We're unable to sign you in at this time. Please try again in a few minutes.
We were able to sign you in, but your subscription(s) could not be found. Please try again in a few minutes.
There may be a problem with your account. Please contact the AMA Service Center to resolve this issue.
Contact the AMA Service Center:
Telephone: 1 (800) 262-2350 or 1 (312) 670-7827  *   Email: subscriptions@jamanetwork.com
Error Message ......
Research Letter |

Epidemiology and Treatment of Eosinophilic Fasciitis An Analysis of 63 Patients From 3 Tertiary Care Centers

Natalie A. Wright, MD1; Daniel R. Mazori, BA2; Mital Patel, MD1; Joseph F. Merola, MD, MMSC1; Alisa N. Femia, MD2; Ruth Ann Vleugels, MD, MPH1
[+] Author Affiliations
1Department of Dermatology, Brigham and Women’s Hospital, Boston, Massachusetts
2The Ronald O. Perelman Department of Dermatology, New York University Langone Medical Center, New York
JAMA Dermatol. 2016;152(1):97-99. doi:10.1001/jamadermatol.2015.3648.
Text Size: A A A
Published online


This study reports that misdiagnoses, unnecessary procedures, and undertreatment were common among patients with eosinophilic fasciitis, while combination therapy with corticosteroids and methotrexate resulted in higher rates of complete response.

Eosinophilic fasciitis (EF) is a rare fibrosing disorder of the fascia characterized by erythema, edema, and induration of the bilateral extremities. Joint contractures and related functional limitation commonly occur owing to fascial involvement overlying the joints. Hematologic abnormalities, including peripheral eosinophilia and monoclonal gammopathy, may occur. Systemic corticosteroids are considered first-line therapy; however, prolonged treatment is frequently required in patients with EF, and a standardized therapeutic protocol is lacking.1,2 Given the dearth of systematic data guiding treatment, we evaluated the presentation and clinical response of EF in 63 patients at 3 tertiary care centers.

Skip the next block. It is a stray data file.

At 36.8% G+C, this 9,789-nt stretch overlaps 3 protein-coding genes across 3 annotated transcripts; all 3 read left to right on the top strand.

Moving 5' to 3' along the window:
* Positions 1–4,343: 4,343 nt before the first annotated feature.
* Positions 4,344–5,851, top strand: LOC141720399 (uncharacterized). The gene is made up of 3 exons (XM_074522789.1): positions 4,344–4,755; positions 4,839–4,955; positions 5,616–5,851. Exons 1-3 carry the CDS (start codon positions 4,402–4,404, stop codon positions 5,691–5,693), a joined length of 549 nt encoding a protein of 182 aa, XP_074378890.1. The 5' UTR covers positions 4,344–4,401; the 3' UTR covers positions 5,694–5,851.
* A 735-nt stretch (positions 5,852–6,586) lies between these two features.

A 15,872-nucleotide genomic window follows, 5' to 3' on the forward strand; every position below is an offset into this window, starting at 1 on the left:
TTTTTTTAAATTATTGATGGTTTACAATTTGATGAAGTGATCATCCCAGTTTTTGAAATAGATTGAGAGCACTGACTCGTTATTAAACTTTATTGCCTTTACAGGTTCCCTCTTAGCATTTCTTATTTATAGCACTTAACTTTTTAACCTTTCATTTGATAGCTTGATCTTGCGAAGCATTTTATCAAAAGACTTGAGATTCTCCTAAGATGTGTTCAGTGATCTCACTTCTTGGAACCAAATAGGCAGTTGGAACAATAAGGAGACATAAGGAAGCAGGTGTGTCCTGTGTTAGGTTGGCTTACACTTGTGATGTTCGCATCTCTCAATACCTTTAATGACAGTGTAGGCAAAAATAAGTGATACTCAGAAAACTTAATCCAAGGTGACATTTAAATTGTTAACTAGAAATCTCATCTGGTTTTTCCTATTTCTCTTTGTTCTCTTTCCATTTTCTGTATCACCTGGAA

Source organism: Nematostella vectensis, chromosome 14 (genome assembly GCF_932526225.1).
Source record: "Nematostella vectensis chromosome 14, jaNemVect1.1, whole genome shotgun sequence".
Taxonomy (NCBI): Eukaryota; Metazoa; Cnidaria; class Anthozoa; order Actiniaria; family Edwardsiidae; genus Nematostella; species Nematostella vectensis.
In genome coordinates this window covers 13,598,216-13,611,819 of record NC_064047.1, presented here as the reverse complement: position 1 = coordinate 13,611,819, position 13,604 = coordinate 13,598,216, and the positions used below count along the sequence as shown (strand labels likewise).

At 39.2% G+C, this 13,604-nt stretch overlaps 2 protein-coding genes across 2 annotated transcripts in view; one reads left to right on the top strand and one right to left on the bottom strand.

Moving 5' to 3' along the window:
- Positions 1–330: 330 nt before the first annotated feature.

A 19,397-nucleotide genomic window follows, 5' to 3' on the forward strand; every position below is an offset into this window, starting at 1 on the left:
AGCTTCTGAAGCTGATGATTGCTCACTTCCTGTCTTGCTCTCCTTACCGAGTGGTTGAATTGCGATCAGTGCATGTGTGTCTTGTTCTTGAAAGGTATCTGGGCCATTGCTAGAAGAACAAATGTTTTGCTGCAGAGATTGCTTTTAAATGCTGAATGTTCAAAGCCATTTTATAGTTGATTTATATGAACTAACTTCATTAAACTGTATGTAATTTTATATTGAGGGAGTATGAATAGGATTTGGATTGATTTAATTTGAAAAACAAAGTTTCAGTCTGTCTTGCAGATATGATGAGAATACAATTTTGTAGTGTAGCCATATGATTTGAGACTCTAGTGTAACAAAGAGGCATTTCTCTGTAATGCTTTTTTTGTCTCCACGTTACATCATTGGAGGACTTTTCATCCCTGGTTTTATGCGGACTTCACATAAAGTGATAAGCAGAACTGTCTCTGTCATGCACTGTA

First Page Preview

View Large
First page PDF preview





Also Meets CME requirements for:
Browse CME for all U.S. States
Accreditation Information
The American Medical Association is accredited by the Accreditation Council for Continuing Medical Education to provide continuing medical education for physicians. The AMA designates this journal-based CME activity for a maximum of 1 AMA PRA Category 1 CreditTM per course. Physicians should claim only the credit commensurate with the extent of their participation in the activity. Physicians who complete the CME course and score at least 80% correct on the quiz are eligible for AMA PRA Category 1 CreditTM.
Note: You must get at least of the answers correct to pass this quiz.
Please click the checkbox indicating that you have read the full article in order to submit your answers.
Your answers have been saved for later.
You have not filled in all the answers to complete this quiz
The following questions were not answered:
Sorry, you have unsuccessfully completed this CME quiz with a score of
The following questions were not answered correctly:
Commitment to Change (optional):
Indicate what change(s) you will implement in your practice, if any, based on this CME course.
Your quiz results:
The filled radio buttons indicate your responses. The preferred responses are highlighted
For CME Course: A Proposed Model for Initial Assessment and Management of Acute Heart Failure Syndromes
Indicate what changes(s) you will implement in your practice, if any, based on this CME course.


Some tools below are only available to our subscribers or users with an online account.

1 Citations

Sign in

Purchase Options

• Buy this article
• Subscribe to the journal
• Rent this article ?

Related Content

Customize your page view by dragging & repositioning the boxes below.

Articles Related By Topic
Related Collections
PubMed Articles
[Adrenal incidentalomas]. Presse Med 2014;43(4 Pt 1):393-400.
Adrenal steroidogenesis and congenital adrenal hyperplasia. Endocrinol Metab Clin North Am 2015;44(2):275-96.